Full of caffeine from all my tea drinking I couldn't rest so spent much of the night sitting at the front of the swim observing the water. If the carp where going to feed in the silty spots during the night they would be rolling over it, cleaning their gills as they feed. Over the course of the night, apart from the one fish crashing out at the beginning of the night the only activity I had witnessed was from a big set of lily pads to my right, where there seemed to be a few fish moving through them.

I spend a lot of time watching for signs of fish movement

I spend a lot of time watching for signs of fish movement

These where only very subtle, as I watched the pads getting knocked about a bit. Tiredness caught up with me and I got my head down for a couple of hours before first light and my alarm. Come morning I was shattered, I had a long day ahead of me and could have done with a lay-in. Did I? - Hell no. Kettle was on and a very strong coffee was in order to kick start the day.

It wasn't long until I again saw the lilly pads being knocked as the carp where milling around in them. Most of the activity was on the opposite side of the pads too me, in a little swim where the carp confidently swim right under your rod tips. I had been trickling a mixture of Kudos and Yellow Peril boilies into this swim all spring and had caught a few nice fish from it already.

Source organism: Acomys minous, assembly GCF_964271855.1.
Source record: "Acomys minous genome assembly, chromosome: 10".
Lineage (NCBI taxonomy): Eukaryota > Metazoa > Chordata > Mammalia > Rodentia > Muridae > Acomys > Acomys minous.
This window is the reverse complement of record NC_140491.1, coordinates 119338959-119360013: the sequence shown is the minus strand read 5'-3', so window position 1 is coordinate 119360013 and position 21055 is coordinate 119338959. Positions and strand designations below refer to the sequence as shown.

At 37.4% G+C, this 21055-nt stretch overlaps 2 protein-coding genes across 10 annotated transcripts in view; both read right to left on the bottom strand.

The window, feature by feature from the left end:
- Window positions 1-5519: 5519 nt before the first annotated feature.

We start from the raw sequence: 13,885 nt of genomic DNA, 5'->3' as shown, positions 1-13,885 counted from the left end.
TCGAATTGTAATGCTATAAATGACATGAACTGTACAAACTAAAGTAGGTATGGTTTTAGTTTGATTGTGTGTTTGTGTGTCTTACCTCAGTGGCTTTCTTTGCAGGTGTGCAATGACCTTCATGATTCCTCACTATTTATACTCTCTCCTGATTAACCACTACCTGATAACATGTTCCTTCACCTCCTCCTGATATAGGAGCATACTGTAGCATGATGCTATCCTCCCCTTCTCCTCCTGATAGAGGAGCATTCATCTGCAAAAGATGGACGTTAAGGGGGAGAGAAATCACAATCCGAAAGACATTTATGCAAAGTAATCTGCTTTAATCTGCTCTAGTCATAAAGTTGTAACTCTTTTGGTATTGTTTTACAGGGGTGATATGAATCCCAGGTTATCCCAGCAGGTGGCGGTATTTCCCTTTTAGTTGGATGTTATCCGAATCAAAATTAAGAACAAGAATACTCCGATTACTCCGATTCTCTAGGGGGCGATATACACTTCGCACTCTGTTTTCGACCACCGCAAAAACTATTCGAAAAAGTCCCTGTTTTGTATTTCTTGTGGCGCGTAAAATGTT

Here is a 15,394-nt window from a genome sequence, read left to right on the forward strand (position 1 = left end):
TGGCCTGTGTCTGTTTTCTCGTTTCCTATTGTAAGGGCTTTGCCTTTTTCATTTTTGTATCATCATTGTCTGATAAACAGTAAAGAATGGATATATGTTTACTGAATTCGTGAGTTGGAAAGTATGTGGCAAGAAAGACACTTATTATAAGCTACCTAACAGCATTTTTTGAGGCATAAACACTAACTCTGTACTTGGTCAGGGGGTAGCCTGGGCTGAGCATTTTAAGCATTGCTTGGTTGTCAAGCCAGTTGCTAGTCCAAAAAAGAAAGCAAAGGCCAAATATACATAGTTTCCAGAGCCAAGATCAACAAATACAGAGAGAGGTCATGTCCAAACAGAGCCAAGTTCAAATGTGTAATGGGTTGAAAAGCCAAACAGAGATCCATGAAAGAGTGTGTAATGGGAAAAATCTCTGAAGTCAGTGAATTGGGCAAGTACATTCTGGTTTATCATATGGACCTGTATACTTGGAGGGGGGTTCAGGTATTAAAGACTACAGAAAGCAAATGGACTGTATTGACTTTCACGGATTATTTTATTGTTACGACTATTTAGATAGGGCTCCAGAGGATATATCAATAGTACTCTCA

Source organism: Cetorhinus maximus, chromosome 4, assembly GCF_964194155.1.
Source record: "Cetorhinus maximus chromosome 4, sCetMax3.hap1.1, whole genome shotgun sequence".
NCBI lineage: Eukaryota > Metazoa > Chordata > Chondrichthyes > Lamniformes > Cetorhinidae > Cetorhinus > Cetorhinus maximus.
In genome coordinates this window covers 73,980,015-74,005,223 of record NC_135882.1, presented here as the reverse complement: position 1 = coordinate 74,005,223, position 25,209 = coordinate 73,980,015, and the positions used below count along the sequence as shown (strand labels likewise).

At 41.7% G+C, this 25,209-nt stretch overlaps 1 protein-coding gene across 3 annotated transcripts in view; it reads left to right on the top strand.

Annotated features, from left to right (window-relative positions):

I soon realised that some of the carp must have drifted off the shallows, over where I had set my traps for the night and headed straight for the safety of the pads and had probably spent the whole night in them.

A big plume of bubbles hit the surface in the little swim and that was it - I was soon winding the rods in and on the move around to it.

  What lies beneath? A carp's idea of heaven?

What lies beneath? A carp's idea of heaven?

With re-tied bottom bait rigs, and chopped down Yellow Peril hookbaits, I added a small bag of chops to help keep the rig from tangling and also to add a little extra attraction around the hookbaits. The two underarm flicks were perfect and went down with a nice clean 'donk' - on the money, as a dear friend would say.

Both lines were slackened off to allow the line to naturally sink to the contours and the clutches were set tight, as letting the carp gain sanctuary in the pads would normally result in a lost fish.

Once the rods were out, the tea kit was on once more for a refreshing brew, the effort for the quick move had made me thirsty. I sat by the rods with my tea as the next set of bubbles began to break the surface just behind where I had positioned my hookbaits. As the minutes went by, more bubbles fizzed up from the bottom, slowly getting closer and closer to my traps.